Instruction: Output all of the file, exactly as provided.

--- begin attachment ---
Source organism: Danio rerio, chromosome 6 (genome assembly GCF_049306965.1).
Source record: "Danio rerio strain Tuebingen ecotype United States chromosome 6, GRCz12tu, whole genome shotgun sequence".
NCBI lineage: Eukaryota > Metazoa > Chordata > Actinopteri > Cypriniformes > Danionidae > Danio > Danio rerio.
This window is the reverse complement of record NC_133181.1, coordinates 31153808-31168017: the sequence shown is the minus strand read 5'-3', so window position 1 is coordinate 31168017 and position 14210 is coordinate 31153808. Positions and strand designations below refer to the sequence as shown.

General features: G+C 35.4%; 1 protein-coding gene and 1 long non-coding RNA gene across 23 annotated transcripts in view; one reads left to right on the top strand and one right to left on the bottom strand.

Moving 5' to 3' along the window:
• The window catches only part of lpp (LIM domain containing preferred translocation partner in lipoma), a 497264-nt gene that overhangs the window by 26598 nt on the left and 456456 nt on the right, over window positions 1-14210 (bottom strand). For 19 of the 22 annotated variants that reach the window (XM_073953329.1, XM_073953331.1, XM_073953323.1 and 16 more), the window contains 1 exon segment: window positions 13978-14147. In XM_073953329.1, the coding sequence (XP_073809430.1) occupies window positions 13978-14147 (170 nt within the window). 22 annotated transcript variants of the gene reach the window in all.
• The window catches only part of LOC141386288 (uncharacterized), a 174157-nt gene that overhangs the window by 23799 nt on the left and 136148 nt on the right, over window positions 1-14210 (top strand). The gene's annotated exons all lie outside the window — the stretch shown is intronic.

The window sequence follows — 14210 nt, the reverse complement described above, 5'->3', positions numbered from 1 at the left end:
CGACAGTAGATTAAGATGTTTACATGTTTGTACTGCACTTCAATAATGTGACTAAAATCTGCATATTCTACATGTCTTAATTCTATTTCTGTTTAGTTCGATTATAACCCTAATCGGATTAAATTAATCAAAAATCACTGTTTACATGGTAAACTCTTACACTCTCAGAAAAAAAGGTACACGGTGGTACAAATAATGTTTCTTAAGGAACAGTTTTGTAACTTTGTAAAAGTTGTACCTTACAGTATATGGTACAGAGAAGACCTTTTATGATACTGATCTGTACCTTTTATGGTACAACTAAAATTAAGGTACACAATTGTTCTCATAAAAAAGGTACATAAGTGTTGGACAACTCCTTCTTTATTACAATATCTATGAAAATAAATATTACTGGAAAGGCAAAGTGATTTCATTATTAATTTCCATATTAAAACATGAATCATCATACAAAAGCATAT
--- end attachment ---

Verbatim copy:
Source organism: Danio rerio, chromosome 6 (genome assembly GCF_049306965.1).
Source record: "Danio rerio strain Tuebingen ecotype United States chromosome 6, GRCz12tu, whole genome shotgun sequence".
NCBI lineage: Eukaryota > Metazoa > Chordata > Actinopteri > Cypriniformes > Danionidae > Danio > Danio rerio.
This window is the reverse complement of record NC_133181.1, coordinates 31153808-31168017: the sequence shown is the minus strand read 5'-3', so window position 1 is coordinate 31168017 and position 14210 is coordinate 31153808. Positions and strand designations below refer to the sequence as shown.

General features: G+C 35.4%; 1 protein-coding gene and 1 long non-coding RNA gene across 23 annotated transcripts in view; one reads left to right on the top strand and one right to left on the bottom strand.

Moving 5' to 3' along the window:
• The window catches only part of lpp (LIM domain containing preferred translocation partner in lipoma), a 497264-nt gene that overhangs the window by 26598 nt on the left and 456456 nt on the right, over window positions 1-14210 (bottom strand). For 19 of the 22 annotated variants that reach the window (XM_073953329.1, XM_073953331.1, XM_073953323.1 and 16 more), the window contains 1 exon segment: window positions 13978-14147. In XM_073953329.1, the coding sequence (XP_073809430.1) occupies window positions 13978-14147 (170 nt within the window). 22 annotated transcript variants of the gene reach the window in all.
• The window catches only part of LOC141386288 (uncharacterized), a 174157-nt gene that overhangs the window by 23799 nt on the left and 136148 nt on the right, over window positions 1-14210 (top strand). The gene's annotated exons all lie outside the window — the stretch shown is intronic.

The window sequence follows — 14210 nt, the reverse complement described above, 5'->3', positions numbered from 1 at the left end:
CGACAGTAGATTAAGATGTTTACATGTTTGTACTGCACTTCAATAATGTGACTAAAATCTGCATATTCTACATGTCTTAATTCTATTTCTGTTTAGTTCGATTATAACCCTAATCGGATTAAATTAATCAAAAATCACTGTTTACATGGTAAACTCTTACACTCTCAGAAAAAAAGGTACACGGTGGTACAAATAATGTTTCTTAAGGAACAGTTTTGTAACTTTGTAAAAGTTGTACCTTACAGTATATGGTACAGAGAAGACCTTTTATGATACTGATCTGTACCTTTTATGGTACAACTAAAATTAAGGTACACAATTGTTCTCATAAAAAAGGTACATAAGTGTTGGACAACTCCTTCTTTATTACAATATCTATGAAAATAAATATTACTGGAAAGGCAAAGTGATTTCATTATTAATTTCCATATTAAAACATGAATCATCATACAAAAGCATAT